Perhaps party chair Mike Tate can persuade the Democratic candidate to put a brown paper bag over his or her head. It could help. If Herb Kohl miraculously changes his mind and runs, game over. 

The wild card is the John Doe probe. All hell breaks lose if Walker is indicted for the shenanigans that occurred while he was Milwaukee County executive.

What the Democrats need — and probably won't get — is a business-savvy candidate like Kohl who understands the utter centrality of growing the Wisconsin economy. Bar none, there is no more important issue in Wisconsin today. …

Given the chaos of Wisconsin politics, I don't rule out an intervention by space aliens.

Orville Seymer, Citizens For Responsible Government Network:

June 6, 2012, D-Day, will be the start and not the end of the Democrats’ war effort against Scott Walker and the Republican-controlled legislature.

On the eastern front, Gen. Tom Barrett will have lost for the third time. (He will blame it on his police radios not working and his lack of communication throughout the state.)

On the western front, Gen. Kathleen Falk and Col. Scot Ross of One Wisconsin Now and Col. Mary Bell of WEAC will attempt a direct frontal assault on Walker, which is doomed to fail because the teachers union will say that it's not really that bad under Walker.

Tea Party patriots will attempt to parachute into both Madison and Milwaukee from the far reaches of the state. Unfortunately, they will be late because they forgot to make flight reservations so that they could be there on June 5 in time for the fight. Most said that they were studying the Constitution or attending a briefing and they did not have much time for this effort.

The AFSCME Union led by Marty Beil and Rich Abelson will don orange T-shirts while they march in front of Walker's Wauwatosa home the day after the election has been lost and attempt to take Walker and his entire family hostage while they scream "Shame, Shame, Shame.”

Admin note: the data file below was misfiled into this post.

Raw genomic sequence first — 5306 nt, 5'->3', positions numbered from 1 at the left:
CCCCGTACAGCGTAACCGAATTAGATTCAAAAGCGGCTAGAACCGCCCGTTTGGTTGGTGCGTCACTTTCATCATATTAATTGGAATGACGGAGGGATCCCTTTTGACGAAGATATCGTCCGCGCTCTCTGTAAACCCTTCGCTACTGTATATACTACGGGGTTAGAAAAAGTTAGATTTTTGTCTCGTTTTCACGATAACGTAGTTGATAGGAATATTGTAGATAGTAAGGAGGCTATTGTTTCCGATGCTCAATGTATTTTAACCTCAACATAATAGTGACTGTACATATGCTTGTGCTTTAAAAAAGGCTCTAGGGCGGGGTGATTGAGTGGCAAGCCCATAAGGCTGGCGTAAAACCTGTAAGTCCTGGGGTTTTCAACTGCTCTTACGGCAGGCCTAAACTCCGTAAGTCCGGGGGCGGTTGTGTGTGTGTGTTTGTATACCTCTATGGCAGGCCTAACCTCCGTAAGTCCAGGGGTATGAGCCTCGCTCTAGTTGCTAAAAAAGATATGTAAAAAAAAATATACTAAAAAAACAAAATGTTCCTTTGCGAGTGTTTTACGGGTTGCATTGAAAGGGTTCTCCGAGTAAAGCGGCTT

Both Mark Miller and Peter Barca will rendezvous at the Capitol in Madison while they scream from the top of their lungs, "It's not fair, Voter ID killed all of our troops.”

Peace will not return to the Capitol for at least 10 years when Tommy Thompson and Jim Doyle, who will both be in their 80s, decide to bury the hatchet.

Ben Manski, progressive social activist and candidate:

Wisconsin 2. Koch Brothers 0.

Kevin Binversie, Lakeshore Laments:

Who wins? Walker survives, as does Kleefisch, Fitzgerald, Wanggaard. It's close for Moulton, but I think he loses, and GOP holds the Galloway seat.

What is Madison like on June 6? The burning and looting around both the State Capitol and university are finally under control as the sun rises over the Isthmus.

What is Wisconsin like? The state finally takes a much-needed sigh of relief. People go to work and their jobs. Some grumble, most move on with their lives.

What is DPW like? Graeme Zielinski wakes up in a Milwaukee County holding cell after being arrested for assaulting a television reporter and cameraman during the stress of election night. The video of the attack goes viral on YouTube. Mike Tate is awaiting word of his fate from both Washington, D.C., and an emergency meeting called by the DPW Executive Board.

What of the Solidarity Singers? They decide to produce an album of their songs. It sells poorly outside of the offices of The Cap Times, Progressive magazine, and the Christmas gift lists of some "unbiased" WSJ reporters like Dee Hall.

Steve Prestegard, the Presteblog:

June 6? Partly cloudy and 75.

David Blaska, Squire of the Stately Manor:

I predict … that my prediction will be online soon!